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November 20, 2017


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New Blood Revival
The Slip (Exit Nine Records)

By: Brian Barry

So here I am. Smoking Indonesian cigarettes, drinking diet Pepsi, wearing the same clothes for the last few days, saying hello to a beard in the mirror, a razor on the sink, a shower. Miles Davis spinning in the CD player across the room atop of a red triangle table I managed to squeeze out of a packed IKEA. Leaving the corporate world wasn't my idea but hey, it's been a good one. Yeah, advertising. That's one field you want to get into. The key is, however, to join a company that actually wants to succeed. Sure, you can write copy, fiddle with graphics and the client will hate it all, but it's something nice to do for 8 hours and you earn a decent buck. Anyhow, I'm in Philly. After strolling the dirt paths of Africa two years ago, then strolling the dirt paths of New Brunswick, NJ a year ago, I am now knee deep in 76er flags, cheese steaks, and bike races. It's been a while since I wrote for Alex and the crew at IMWT but like a bleeding cold sore, my article has shown it's rotted, somewhat curious face once again. This time around? Why, I'm pleased you asked. This time around I will be exploring the ditties of bands of the future and present. Hopefully, my mind and my fingers will not reach into the swampy abyss that is my record collection for musicians such as Jeffrey Osbourne or Michael Jackson. I'm motivating myself to review actually living, breathing musicians. This time around it is the swanky, tongue in cheek, way too sexy, bastion of groove - Mr. Matt Witte, front man for the New Brunswick, NJ dirt path jive bunch, "New Blood Revival."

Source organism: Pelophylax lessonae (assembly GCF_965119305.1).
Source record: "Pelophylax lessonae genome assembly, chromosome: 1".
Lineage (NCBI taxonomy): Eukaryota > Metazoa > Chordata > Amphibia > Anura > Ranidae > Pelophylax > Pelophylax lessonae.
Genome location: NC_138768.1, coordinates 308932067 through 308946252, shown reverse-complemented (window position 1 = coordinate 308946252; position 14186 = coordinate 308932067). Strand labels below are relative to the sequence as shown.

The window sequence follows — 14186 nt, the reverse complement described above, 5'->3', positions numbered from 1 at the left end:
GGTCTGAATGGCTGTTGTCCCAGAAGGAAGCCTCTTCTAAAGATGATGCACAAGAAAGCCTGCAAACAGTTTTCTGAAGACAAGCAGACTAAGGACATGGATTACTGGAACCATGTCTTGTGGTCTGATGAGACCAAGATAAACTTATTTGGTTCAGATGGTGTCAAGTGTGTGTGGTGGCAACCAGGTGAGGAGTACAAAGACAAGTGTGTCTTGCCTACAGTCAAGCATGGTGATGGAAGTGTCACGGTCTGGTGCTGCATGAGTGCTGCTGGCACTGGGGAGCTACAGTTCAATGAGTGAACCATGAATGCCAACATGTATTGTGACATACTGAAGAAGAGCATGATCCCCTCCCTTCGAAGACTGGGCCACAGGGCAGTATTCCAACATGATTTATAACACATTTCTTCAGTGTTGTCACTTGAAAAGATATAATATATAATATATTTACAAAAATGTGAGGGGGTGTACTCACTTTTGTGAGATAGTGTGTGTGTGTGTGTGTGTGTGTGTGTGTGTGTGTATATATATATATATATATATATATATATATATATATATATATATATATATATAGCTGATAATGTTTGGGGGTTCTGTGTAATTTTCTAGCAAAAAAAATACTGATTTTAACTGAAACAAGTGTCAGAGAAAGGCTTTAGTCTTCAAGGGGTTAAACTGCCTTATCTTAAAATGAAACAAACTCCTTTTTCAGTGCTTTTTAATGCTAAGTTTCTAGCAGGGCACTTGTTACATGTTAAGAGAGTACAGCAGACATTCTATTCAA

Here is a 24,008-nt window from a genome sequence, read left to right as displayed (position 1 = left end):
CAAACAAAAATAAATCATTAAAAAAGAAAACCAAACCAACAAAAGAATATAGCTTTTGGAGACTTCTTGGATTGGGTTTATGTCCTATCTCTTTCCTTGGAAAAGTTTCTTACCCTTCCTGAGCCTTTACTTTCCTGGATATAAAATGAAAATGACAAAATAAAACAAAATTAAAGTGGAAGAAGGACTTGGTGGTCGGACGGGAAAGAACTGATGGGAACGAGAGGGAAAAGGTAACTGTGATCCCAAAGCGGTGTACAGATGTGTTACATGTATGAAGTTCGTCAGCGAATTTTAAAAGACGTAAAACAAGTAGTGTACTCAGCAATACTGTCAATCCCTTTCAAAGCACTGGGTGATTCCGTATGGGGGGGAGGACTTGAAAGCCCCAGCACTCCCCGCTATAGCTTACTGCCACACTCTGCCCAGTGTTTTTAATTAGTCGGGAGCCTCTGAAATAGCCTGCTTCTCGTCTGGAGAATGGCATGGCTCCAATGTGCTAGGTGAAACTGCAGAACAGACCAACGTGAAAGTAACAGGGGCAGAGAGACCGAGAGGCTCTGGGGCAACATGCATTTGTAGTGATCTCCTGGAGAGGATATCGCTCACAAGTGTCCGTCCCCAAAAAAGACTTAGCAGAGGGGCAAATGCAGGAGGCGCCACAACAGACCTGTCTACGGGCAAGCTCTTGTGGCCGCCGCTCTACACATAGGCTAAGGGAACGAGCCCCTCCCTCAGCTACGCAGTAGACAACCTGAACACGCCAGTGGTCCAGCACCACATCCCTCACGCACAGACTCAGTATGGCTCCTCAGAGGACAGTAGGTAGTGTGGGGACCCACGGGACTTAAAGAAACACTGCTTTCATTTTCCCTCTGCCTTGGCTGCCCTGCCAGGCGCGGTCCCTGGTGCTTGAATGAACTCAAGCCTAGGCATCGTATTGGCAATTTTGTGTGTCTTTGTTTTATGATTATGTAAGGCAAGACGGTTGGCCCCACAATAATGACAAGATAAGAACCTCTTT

I first saw NBR about 2 years ago below a softly lit bar in New Brunswick. Matt's guitar work wasn't that special - but who was I to say anything - I never played guitar - but the lyrics were amazing and the energy of the band (at that time it was just a bassist, Matt, the Reverend Andy Chen on sax, and a whack-ass ball of energy on drums). There weren't many people there - mostly a few locals at a round table and a hip-chick standing in the front alone and grooving to the melody (every time I came back from the toilet a friend of mine commented about how nice her ass was) but the group played as if the place were packed. I like that.

The second time I saw NBR, I started off the night freezing outside of a packed Stone Pony where Matt and the band were having their CD release party for their second album, "this is Matt Witte's New Blood Revival." It was a complete turnaround for me. Let me tell you, the bar must have sold out of bottled stamina when Matt took the stage - imagine a giant hopping. knocking ball of flesh with loose fitting clothing and a thousand drooling mouths sharing the same breath as the man on stage - I held onto my beer tight and took deeper drags - the groove was way too real. The masses sang along and when Andy Chen stepped up for his sax solos, every chick in a 10 mile radius changed their panties. Amazing. The perfect performance, crowd participation band.